On Friday, The Hill published an interesting item noting that when it comes to this Congress and next year’s midterms, House Republicans are focused on their hatred of the Affordable Care Act “and little else.”
Nearly midway through the 113th Congress, House Republicans don’t have much to show for their majority. Party leaders this week signaled they will punt on two of the major items that began the year at the top of its agenda: immigration and tax reform.
And while the GOP has focused all year on highlighting problems with President Obama’s healthcare law, a vote on a replacement for ObamaCare is nowhere in sight.
And yet, Republicans seem oddly confident about their political standing just a month after their government-shutdown fiasco. Congressional Republicans have no legislative accomplishment, no policy agenda to speak of, and no interest in tackling popular measures, many of which have already passed the Senate.
But, GOP officials insist, they have their opposition to “Obamacare,” and may not need anything else.
At a certain level, the party’s preoccupation is understandable. On nearly every issue on the national policy landscape, the Republican position is wholly at odds with that of the American mainstream. On immigration, minimum wage, gun violence, marriage, etc., the GOP position is the minority position.
But at least as a package, the Affordable Care Act is unpopular (polling on the law’s individual provisions show broad public support for what the law does, if not the law itself). So long as health care reform is the dominant issue, and Republicans can say, “You don’t like Obamacare and neither do we,” the party thinks it can get by without accomplishments, agendas, or public support on any other issue. GOP officials even believe this can help them overcome demographic challenges.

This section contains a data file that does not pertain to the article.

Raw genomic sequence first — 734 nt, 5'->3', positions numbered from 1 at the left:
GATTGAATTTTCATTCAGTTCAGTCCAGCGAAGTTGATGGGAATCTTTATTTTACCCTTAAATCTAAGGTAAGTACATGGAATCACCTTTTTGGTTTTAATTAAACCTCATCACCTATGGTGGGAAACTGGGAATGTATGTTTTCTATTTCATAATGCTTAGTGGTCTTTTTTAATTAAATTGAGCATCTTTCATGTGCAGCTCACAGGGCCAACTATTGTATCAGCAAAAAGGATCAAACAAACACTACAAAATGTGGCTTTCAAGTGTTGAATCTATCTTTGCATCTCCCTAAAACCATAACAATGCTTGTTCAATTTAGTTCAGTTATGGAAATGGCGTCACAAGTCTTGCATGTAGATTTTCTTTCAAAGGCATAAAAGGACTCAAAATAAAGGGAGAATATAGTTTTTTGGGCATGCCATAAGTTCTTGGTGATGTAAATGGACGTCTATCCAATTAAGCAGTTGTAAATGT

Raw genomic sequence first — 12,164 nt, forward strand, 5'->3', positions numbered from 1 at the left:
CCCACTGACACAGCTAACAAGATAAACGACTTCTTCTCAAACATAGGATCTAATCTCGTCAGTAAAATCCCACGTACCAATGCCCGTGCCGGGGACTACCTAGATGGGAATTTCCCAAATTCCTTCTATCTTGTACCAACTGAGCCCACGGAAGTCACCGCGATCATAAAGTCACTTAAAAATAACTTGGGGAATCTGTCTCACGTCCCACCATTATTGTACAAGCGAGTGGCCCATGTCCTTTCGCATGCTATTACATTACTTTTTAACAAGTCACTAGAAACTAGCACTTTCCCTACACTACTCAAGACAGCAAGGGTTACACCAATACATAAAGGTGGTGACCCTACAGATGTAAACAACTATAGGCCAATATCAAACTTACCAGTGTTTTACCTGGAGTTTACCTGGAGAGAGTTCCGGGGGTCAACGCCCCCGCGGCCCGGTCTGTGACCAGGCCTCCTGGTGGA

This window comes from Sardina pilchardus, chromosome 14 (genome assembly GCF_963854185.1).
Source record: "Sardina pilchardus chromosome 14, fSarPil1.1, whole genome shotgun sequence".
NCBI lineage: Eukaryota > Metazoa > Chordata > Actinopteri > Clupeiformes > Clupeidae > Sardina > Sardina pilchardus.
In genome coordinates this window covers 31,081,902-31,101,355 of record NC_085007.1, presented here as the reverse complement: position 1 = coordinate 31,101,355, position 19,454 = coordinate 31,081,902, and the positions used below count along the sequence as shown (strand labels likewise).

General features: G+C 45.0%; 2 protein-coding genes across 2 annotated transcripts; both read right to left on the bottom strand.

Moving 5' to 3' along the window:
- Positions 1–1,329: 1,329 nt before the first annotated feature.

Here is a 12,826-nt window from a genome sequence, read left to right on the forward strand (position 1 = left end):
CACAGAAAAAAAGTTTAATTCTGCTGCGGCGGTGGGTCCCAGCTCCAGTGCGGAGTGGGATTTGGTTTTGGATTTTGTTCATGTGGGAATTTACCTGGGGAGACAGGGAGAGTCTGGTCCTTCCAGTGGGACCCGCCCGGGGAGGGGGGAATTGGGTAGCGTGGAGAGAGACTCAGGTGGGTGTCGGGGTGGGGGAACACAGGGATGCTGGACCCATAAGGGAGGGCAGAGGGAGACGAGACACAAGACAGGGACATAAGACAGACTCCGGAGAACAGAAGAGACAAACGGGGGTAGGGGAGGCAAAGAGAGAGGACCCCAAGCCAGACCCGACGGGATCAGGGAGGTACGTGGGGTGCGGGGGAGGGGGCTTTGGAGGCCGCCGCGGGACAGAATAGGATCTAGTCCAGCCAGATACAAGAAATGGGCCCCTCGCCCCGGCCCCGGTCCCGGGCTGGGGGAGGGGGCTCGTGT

Chris Cillizza makes the case that Republicans are making a mistake assuming “the problems with Obamacare [are] a panacea for all that ails the party.”
“Republicans need to understand that their political problems are neither tactical nor transitory,” said Rep. Tom Cole (R-Okla.). “They are structural and demographic. The hard truth is the GOP coalition constitutes a shrinking portion of the electorate. To change that daunting reality, Republicans must appeal to groups that are currently outside their ranks or risk becoming a permanent minority.”
Many in the party, struggling to think ahead, believe their appeal will broaden by promising to take away Americans’ health care benefits, replacing the system with a reform rival they can neither explain nor identify. I’m eager to see how that works out for them.